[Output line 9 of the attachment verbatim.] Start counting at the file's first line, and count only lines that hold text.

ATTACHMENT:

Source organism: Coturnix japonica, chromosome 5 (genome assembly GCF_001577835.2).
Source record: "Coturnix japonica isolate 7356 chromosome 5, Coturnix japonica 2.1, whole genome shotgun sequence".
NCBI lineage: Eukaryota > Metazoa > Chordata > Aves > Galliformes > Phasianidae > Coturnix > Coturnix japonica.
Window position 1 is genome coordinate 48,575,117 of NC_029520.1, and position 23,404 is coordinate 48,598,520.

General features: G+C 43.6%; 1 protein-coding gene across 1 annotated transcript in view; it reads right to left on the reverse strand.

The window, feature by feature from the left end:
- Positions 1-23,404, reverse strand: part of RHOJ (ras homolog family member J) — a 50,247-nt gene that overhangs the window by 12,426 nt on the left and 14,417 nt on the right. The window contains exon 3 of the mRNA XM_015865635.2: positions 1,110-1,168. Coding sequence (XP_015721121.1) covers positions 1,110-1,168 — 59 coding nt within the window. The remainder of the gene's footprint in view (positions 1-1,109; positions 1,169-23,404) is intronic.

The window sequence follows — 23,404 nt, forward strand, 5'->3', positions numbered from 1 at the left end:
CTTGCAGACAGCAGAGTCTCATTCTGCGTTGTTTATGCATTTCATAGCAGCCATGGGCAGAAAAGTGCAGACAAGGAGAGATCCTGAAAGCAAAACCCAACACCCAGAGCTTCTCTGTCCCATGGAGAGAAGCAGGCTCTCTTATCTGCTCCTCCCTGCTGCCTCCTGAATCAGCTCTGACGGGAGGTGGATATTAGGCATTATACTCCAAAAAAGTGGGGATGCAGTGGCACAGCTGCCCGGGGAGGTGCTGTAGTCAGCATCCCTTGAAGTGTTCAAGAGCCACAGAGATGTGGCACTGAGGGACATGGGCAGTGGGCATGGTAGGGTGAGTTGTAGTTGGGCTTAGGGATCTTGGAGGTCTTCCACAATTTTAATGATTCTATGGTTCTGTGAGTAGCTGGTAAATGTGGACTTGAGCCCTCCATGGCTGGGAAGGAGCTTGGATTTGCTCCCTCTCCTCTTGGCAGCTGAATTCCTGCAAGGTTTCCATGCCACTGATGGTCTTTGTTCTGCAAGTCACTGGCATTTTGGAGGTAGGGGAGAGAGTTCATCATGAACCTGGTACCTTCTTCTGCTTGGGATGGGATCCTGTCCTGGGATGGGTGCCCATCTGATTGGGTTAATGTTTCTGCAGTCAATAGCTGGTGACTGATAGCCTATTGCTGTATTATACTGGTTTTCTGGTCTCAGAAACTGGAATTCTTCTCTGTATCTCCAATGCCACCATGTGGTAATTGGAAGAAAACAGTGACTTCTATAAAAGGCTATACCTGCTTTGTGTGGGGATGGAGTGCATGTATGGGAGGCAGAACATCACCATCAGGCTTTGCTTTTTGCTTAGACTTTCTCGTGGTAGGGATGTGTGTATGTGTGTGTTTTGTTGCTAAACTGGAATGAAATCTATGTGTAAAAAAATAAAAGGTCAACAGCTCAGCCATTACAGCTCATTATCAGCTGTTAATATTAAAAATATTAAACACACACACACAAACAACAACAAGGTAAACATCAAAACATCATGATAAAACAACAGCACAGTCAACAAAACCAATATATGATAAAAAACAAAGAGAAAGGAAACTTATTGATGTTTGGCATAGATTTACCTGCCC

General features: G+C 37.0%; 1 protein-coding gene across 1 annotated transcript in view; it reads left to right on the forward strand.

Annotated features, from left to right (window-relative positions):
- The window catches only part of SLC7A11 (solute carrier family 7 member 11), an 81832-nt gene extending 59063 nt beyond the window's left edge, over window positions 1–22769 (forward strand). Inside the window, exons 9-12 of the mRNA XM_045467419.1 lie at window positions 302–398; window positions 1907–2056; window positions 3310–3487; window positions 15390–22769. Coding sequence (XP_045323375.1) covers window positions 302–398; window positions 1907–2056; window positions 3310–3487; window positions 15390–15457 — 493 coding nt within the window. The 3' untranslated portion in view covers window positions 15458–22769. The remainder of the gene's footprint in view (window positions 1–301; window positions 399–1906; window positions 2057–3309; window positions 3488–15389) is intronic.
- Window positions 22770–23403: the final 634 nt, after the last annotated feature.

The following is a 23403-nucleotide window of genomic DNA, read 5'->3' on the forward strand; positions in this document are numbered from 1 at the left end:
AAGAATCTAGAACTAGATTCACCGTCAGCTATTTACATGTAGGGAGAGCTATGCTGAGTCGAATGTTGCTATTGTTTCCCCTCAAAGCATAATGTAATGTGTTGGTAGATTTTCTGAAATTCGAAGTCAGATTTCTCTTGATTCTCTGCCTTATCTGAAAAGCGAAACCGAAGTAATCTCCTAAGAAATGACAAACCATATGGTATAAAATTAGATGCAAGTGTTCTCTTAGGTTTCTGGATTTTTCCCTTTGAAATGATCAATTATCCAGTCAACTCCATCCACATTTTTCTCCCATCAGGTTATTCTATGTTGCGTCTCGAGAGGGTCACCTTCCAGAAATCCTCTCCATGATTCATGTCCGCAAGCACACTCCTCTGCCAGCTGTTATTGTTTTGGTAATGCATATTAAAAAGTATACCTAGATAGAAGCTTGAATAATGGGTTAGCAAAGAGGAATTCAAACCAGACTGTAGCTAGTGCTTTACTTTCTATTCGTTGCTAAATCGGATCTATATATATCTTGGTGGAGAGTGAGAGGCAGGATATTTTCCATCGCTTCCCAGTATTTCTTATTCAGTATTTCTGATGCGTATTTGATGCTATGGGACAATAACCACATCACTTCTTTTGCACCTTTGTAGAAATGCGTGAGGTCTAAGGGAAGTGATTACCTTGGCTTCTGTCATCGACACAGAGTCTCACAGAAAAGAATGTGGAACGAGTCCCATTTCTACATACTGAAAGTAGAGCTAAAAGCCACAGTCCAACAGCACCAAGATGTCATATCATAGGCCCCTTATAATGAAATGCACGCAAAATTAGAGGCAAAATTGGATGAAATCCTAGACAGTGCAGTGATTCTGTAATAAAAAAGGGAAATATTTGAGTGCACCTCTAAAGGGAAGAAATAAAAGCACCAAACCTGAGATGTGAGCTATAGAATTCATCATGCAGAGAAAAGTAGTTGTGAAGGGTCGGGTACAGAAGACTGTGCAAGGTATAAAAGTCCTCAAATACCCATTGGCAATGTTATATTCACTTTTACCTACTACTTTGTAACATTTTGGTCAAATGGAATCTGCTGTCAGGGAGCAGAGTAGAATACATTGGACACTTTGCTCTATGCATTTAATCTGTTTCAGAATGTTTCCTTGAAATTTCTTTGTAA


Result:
CTTGCAGACAGCAGAGTCTCATTCTGCGTTGTTTATGCATTTCATAGCAGCCATGGGCAGAAAAGTGCAGACAAGGAGAGATCCTGAAAGCAAAACCCAACACCCAGAGCTTCTCTGTCCCATGGAGAGAAGCAGGCTCTCTTATCTGCTCCTCCCTGCTGCCTCCTGAATCAGCTCTGACGGGAGGTGGATATTAGGCATTATACTCCAAAAAAGTGGGGATGCAGTGGCACAGCTGCCCGGGGAGGTGCTGTAGTCAGCATCCCTTGAAGTGTTCAAGAGCCACAGAGATGTGGCACTGAGGGACATGGGCAGTGGGCATGGTAGGGTGAGTTGTAGTTGGGCTTAGGGATCTTGGAGGTCTTCCACAATTTTAATGATTCTATGGTTCTGTGAGTAGCTGGTAAATGTGGACTTGAGCCCTCCATGGCTGGGAAGGAGCTTGGATTTGCTCCCTCTCCTCTTGGCAGCTGAATTCCTGCAAGGTTTCCATGCCACTGATGGTCTTTGTTCTGCAAGTCACTGGCATTTTGGAGGTAGGGGAGAGAGTTCATCATGAACCTGGTACCTTCTTCTGCTTGGGATGGGATCCTGTCCTGGGATGGGTGCCCATCTGATTGGGTTAATGTTTCTGCAGTCAATAGCTGGTGACTGATAGCCTATTGCTGTATTATACTGGTTTTCTGGTCTCAGAAACTGGAATTCTTCTCTGTATCTCCAATGCCACCATGTGGTAATTGGAAGAAAACAGTGACTTCTATAAAAGGCTATACCTGCTTTGTGTGGGGATGGAGTGCATGTATGGGAGGCAGAACATCACCATCAGGCTTTGCTTTTTGCTTAGACTTTCTCGTGGTAGGGATGTGTGTATGTGTGTGTTTTGTTGCTAAACTGGAATGAAATCTATGTGTAAAAAAATAAAAGGTCAACAGCTCAGCCATTACAGCTCATTATCAGCTGTTAATATTAAAAATATTAAACACACACACACAAACAACAACAAGGTAAACATCAAAACATCATGATAAAACAACAGCACAGTCAACAAAACCAATATATGATAAAAAACAAAGAGAAAGGAAACTTATTGATGTTTGGCATAGATTTACCTGCCC